Evil Corn: A Literary Subgenre Worthy of Serious Study

EvilCornI know what you’re thinking: There’s a book about evil corn?

Oh, you sad, ignorant human. How do you get up each morning, with all that sadness and ignorance? Here, let me help.

We are all aware of evil corn movies. The ur-text, of course, is Children of the Corn, though things don’t really get swinging on the sentient-corn front until Children of the Corn III: Urban Harvest, in which no less than Oscar-winner Charlize Theron is assaulted by a corn tentacle (don’t Google it), before the series achieves maximum corn-ality in Children of the Corn VII: Revelation, in which a girl is drowned in a tub by corn stalks. If you want to get really esoteric (you do!), there’s the suffocation-by-popcorn scene in Troll 2.

Books about evil corn are fewer, true, but here’s the really weird thing—they’re good! Don’t trust me, trust all the awards they’ve won and copies they’ve sold, and then go off and write your own corn-lit, because the market is ripe, I tell you. Ripe.

Blood and Salt, by Kim Liggett

Liggett’s debut has quickly been winning acolytes, and features evil corn in a critical role that cannot be revealed here, lest you be robbed of the simple, childlike joy of seeing corn do what corn does best, which is, if you haven’t gotten this clear in your head yet, be evil.

corn childBone Gap, by Laura Ruby

This National Book Award-nominated title features corn that, hmm, isn’t exactly necessarily precisely evil, but certainly is creepy, and is used as a point of reference to describe the evildoer (“who moves like a cornstalk in the wind”), because, as I think we’ve covered earlier, there’s nothing eviler than corn.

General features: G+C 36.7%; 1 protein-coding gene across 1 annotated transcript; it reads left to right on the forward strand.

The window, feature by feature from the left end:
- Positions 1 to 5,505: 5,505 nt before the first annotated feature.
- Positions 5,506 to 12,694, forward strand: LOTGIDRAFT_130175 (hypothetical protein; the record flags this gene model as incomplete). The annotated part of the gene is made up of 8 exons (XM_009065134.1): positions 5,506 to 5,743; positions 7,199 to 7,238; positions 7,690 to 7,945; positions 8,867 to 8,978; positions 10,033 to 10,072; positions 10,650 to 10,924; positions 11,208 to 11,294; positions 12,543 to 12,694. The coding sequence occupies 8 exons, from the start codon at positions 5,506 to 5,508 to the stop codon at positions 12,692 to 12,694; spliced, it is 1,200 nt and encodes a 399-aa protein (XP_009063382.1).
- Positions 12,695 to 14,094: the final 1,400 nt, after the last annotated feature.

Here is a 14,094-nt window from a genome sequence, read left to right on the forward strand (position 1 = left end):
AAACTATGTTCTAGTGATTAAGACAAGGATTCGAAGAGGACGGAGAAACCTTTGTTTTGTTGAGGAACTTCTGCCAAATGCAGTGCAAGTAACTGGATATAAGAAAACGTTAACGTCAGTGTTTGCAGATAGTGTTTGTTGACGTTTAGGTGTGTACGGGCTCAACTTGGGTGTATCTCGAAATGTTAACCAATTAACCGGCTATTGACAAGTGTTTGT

Grasshopper Jungle, by Andrew Smith

You think the hashtag #unstoppablecorn came from nowhere? This iconic book, which harvested a Printz Honor and corn crib of other honors, hinges upon a strain of biologically engineered corn that, among other things, dissolves testicles. Double-evil.

Under the Empyrean Sky, by Chuck Wendig

Best-seller Wendig wasn’t content with just a little evil-corn sprinkling; he went what we call full corn, creating a fantasy world in which a crop of Golden Prolific corn destroys, well, everything. Just like corn is apt to do if you look away from it for even a second.

Evil Corn, by Adrian C. Louis

OK, we haven’t read this one yet, but, you know, it’s called Evil Corn.



About the Author:

Dan Kraus is Booklist's Editor of Books for Youth. He is also the producer and director of numerous feature films, most notably the documentary Work Series, and the author of several YA novels, including Rotters and Scowler, both of which won the Odyssey Award. Follow him on Twitter at @DanielDKraus.

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